It could be without you realising, he had a bad experience (for him) during a critical development period and unfortunately has not recovered from it or maybe this is just how he is.

      Comment


      • #4
        eight months is a fear period..... need to start back at home and venture out slowly

        Look up the BAT dog training system.... Google it and buy the Ebook.... Could write a pile on here, but this book is great for fear period dogs.

        Nip it in the bud early and allow your dog some time to grow and not under so much duress.... Also look at your trainer, if things are getting worse, you can always look for a second or even third opinion.

        personally when I first started training, I wanted to see what the trainers dogs were like in situations.... not just obedience.... not saying you have a bad trainer, but if you say it is getting worse with the trainer I would check it out
        sigpicPets are forever

        Comment


        • #5
          Yes – Totally agree with all ‘newfsie' said ! Your pup is going through a fear period.

          I had a similar sort of situation with my little girl at 10 months old. Fear periods are very real to these pups ! They can get some silly ideas in their heads sometimes ! Things that they were OK with not long ago – they are now scared of.

          I found the 2nd fear period harder on my little girl – than the first one. For a little girl that loved getting in the car – during this fear period - she refused point blank. It took a bit of thinking 'outside the square' to sort her out !

          When my little girl hit this particular time - I got a triple whammy with her ! She had come on heat for the first time, became a ‘Terrible Teenager’ and went through a massive fear period. LOL – It was a hell of a lot of fun for all of us ! She pushed buttons we didn’t even know we had !

          http://k9protraining.com.au/2005/10/...ment-schedule/

          Teaching him a few new tricks at this stage/age is also very good for building up his confidence levels and the bond you have with him.

          https://www.youtube.com/user/kikopup

          I am not that keen on 1 on 1 training - because both of you miss out on the social/bonding with each other and others which happens when joining a 'Dog School'. You may think you and your pup are only there to learn obedience - but you end up learning a lot more than just that.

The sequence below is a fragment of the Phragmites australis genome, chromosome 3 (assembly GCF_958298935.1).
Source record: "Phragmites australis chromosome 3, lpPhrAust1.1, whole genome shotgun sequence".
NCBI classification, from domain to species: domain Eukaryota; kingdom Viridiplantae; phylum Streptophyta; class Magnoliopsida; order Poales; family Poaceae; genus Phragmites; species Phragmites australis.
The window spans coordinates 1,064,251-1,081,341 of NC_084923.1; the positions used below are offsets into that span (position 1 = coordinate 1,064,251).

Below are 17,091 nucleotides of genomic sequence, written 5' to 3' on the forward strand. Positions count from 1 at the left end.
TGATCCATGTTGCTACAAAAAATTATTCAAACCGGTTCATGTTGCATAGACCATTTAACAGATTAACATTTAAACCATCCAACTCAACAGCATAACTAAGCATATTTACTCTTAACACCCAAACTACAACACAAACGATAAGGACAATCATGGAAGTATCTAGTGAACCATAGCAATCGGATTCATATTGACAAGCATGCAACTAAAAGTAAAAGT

So, I suggest you both enrol in a 'Dog School' and see how you go !

          Good Luck !

          Comment


          • #6
            I like to do a home visit with my clients first... I literally watch how the dog behaves in the home, "normal".... after that it is in Group sessions, unless extreme fear or aggression.... But I use my own dogs, so it is never a true one on one with my four girls as teaching dogs. I don't use my boy as he is my very own project of fear aggressive dog.... Now great with me, but I pick the dogs he is around.
            sigpicPets are forever

            Comment


            • #7
              I have a 10 month old GSD female. She is the same like yours. But, she started out with fear aggression with kids at 6 months old, due to next door little boy traumatising her. In february, I Got a behaviourist from the obedience club I was going to. Kid issue is getting a bit better.

              However in the last couple of months she suddenly developed aggression towards dogs and passing traffic. I use a dogmatic with a short leash, but even that doesnt help when she goes psycho over the passing vehicles and any dogs. Ive ordered a prong collar and hope that works. Shes lost her confidence and it needs to be built up again. Graduality is key, you need to start off with quiet spaces and eventually expose to noise over time.


              Sent from my iPhone using Tapatalk

              Comment


              • #8
                I see a border collie, behaving like a border collie.
                What others perceive as fear, just supposing....

                its prey drive? the instinctual urge to spot/chase/bite sequence of truncated behaviour pattern, in this case cars? This is what bc's want to do. Its normal. Ive trained 3, and all went off! chomping at anything nearby, sheer frustration, tethered and prevented, it may look like fear, but if the dog is lungeing 'toward' the car, its more likely prey drive.
                And the solution would be very different. By providing an outlet, for your dogs prey drive. Flirt poles, and games of tug etc. And repeating new lessons closer and closer to traffic.

                Id love an update, on what you are doing for this?

                Without being there to read the dog, this is a hard call for any trainer to 'call' on the internet.

                Either way, dog has to learn/relearn correct response traffic, in which ever method your trainer has you using.

                if its fear, new behaviour is trained, incrementally as described above.

                Comment


                • #9
                  I see a border collie, behaving like a border collie.
                  What others perceive as fear, just supposing....

                  its prey drive? the instinctual urge to spot/chase/bite sequence of truncated behaviour pattern, in this case cars? This is what bc's want to do. Its normal. Ive trained 3, and all went off! chomping at anything nearby, sheer frustration, tethered and prevented, it may look like fear, but if the dog is lungeing 'toward' the car, its more likely prey drive.